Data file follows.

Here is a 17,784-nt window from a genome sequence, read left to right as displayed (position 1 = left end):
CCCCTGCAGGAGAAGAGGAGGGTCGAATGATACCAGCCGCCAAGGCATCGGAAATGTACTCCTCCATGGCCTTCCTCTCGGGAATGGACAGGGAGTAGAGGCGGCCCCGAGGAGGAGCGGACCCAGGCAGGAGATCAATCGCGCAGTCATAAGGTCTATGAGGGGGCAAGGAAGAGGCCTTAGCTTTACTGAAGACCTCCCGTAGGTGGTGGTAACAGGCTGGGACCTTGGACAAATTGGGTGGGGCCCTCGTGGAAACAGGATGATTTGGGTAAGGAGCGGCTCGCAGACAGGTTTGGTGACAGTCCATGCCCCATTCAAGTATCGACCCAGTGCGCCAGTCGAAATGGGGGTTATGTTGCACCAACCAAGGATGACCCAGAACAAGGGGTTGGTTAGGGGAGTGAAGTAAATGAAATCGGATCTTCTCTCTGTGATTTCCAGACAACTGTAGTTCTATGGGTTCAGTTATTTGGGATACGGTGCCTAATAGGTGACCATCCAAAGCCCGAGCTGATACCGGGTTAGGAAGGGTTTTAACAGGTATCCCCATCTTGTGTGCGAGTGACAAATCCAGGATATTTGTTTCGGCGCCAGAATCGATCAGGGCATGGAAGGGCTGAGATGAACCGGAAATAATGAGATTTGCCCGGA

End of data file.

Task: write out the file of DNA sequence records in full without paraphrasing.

Here is a 17,784-nt window from a genome sequence, read left to right as displayed (position 1 = left end):
CCCCTGCAGGAGAAGAGGAGGGTCGAATGATACCAGCCGCCAAGGCATCGGAAATGTACTCCTCCATGGCCTTCCTCTCGGGAATGGACAGGGAGTAGAGGCGGCCCCGAGGAGGAGCGGACCCAGGCAGGAGATCAATCGCGCAGTCATAAGGTCTATGAGGGGGCAAGGAAGAGGCCTTAGCTTTACTGAAGACCTCCCGTAGGTGGTGGTAACAGGCTGGGACCTTGGACAAATTGGGTGGGGCCCTCGTGGAAACAGGATGATTTGGGTAAGGAGCGGCTCGCAGACAGGTTTGGTGACAGTCCATGCCCCATTCAAGTATCGACCCAGTGCGCCAGTCGAAATGGGGGTTATGTTGCACCAACCAAGGATGACCCAGAACAAGGGGTTGGTTAGGGGAGTGAAGTAAATGAAATCGGATCTTCTCTCTGTGATTTCCAGACAACTGTAGTTCTATGGGTTCAGTTATTTGGGATACGGTGCCTAATAGGTGACCATCCAAAGCCCGAGCTGATACCGGGTTAGGAAGGGTTTTAACAGGTATCCCCATCTTGTGTGCGAGTGACAAATCCAGGATATTTGTTTCGGCGCCAGAATCGATCAGGGCATGGAAGGGCTGAGATGAACCGGAAATAATGAGATTTGCCCGGA